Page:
Microsoft blended Windows 8 with their own computer (the Windows 8 RT version can only use software purchased through the Microsoft Store). By controlling both the hardware and the software they hoped to improve the Windows experience and eliminate hardware conflicts (much like Apple did with the Mac).
You also need to use a Microsoft ID to log into Windows 8.1 if you want to take advantage of many of its newer features, including the Microsoft Store and live icons. This allows you to bring up your desktop and content on any Windows 8.1 computer.
- This requires a password for your computer that will withstand online assaults and limits your ability to use other vendor resources.
- Windows 8.1 has an option to use specific sequences in a photo, but that requires a touch device and the options are limited for most images.
More Energy Efficient
Efficient use of the battery is a critical for tablets — these are mobile devices. Windows 8.1 and the Microsoft Store applications are designed to minimize power consumption.
Legacy Desktop Support
While Windows 8 didn't totally abandon the legacy desktop model, it was clearly working to improve the experience for touch devices at the expense of the traditional mouse and keyboard. While this may work for their goal of a unified experience across platforms, the majority of users (and computers in the market) still don't have touch capability.
Windows RT is not supported in the upgrade to Windows 10 and is therefore a dead-end system.
Is the PC Desktop Dead?
Windows 8 generated much controversy in choosing to abandon the desktop in favour of touch screens. Somewhat ameliorated by changes in Windows 8.1 it still is an issue for desktop users.
A large live icon showing the desktop is your gateway to the legacy desktop with its regular icons — you can enter the legacy desktop only after the new Start screen loads.
Windows 8 disposed of the Start Button.
In Windows 8.1 the Start Button is restored — sort of — and there is better support for traditional keyboard and mouse navigation. The full functionality is not restored, but it is better.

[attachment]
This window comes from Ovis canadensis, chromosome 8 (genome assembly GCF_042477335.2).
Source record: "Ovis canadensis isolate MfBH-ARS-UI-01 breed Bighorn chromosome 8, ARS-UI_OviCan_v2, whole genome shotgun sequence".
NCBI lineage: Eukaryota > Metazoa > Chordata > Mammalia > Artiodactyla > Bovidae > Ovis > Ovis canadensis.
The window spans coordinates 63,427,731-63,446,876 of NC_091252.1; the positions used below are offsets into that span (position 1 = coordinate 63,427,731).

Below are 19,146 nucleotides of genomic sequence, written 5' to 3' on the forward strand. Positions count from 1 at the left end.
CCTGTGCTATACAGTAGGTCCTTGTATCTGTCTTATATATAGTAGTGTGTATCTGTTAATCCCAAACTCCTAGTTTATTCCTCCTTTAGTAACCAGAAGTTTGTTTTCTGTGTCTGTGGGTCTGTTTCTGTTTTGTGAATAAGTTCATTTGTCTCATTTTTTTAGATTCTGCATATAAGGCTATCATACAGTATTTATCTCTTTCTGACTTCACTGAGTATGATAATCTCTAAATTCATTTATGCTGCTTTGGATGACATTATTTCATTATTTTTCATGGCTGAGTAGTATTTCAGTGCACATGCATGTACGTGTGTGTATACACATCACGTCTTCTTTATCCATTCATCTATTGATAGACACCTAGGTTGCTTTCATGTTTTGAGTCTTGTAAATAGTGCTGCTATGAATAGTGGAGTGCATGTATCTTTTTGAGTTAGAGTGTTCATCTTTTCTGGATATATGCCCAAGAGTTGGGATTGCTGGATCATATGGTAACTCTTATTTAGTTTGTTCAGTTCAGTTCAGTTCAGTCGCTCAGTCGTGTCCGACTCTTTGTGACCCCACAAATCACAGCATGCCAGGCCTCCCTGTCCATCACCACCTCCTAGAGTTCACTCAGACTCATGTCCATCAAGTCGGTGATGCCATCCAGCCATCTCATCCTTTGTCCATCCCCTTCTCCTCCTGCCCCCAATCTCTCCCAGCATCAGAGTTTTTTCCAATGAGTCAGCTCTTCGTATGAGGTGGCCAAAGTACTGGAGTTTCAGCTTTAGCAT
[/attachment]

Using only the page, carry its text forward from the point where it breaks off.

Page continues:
The legacy desktop is like the Windows 7 desktop, except the traditional “Start” button is gone in Windows 8 and navigation using a mouse is more awkward. I found I had to resort to the keyboard for navigation more often.
Control panel items are split between the Windows 8 desktop and the legacy desktop, so making changes (or even finding items) can prove confusing.
- Start8 for Windows 8 ($4.99) — Bringing back the Windows Start menu is included with Stardock's Object Desktop.
- Classic Shell (free) includes a Start button plus other enhancements.
- Start Menu Reviver (free) is the only Windows Start Menu utility to revive the Microsoft Windows Start menu, not just replace it.
- Start Menu 8 ($7.99) brings back both the Start button and Windows Start Menu, and offers the option to land directly in the legacy desktop interface.
- Start Charming (free) makes the Start interface more user friendly without adding a Start button.
- Windows 8 cheat sheet from ComputerWorld has hints and help to get you started with Windows 8.
- Some manufacturers may add a custom Start menu to their computers.
Media Player “Optional”
If you prefer Windows Media Player, be prepared to pay for Windows Media Center — unless you're running Windows 8 Pro:
- Windows 8 Media Center Pack adds the multimedia features missing in Windows 8. Retail cost is $119.99 USD.
- You can also upgrade your Windows 8 with the Windows 8 Pro Pack for $119.99 USD.
These upgrades no longer appear in the Microsoft store and are now replaced with the upgrade option to Windows 10.
Alternative media players will work fine. I'd recommend VLC Player — a free and open source cross-platform multimedia player, that plays almost all multimedia files as well as DVD, Audio CD, VCD, and various streaming protocols.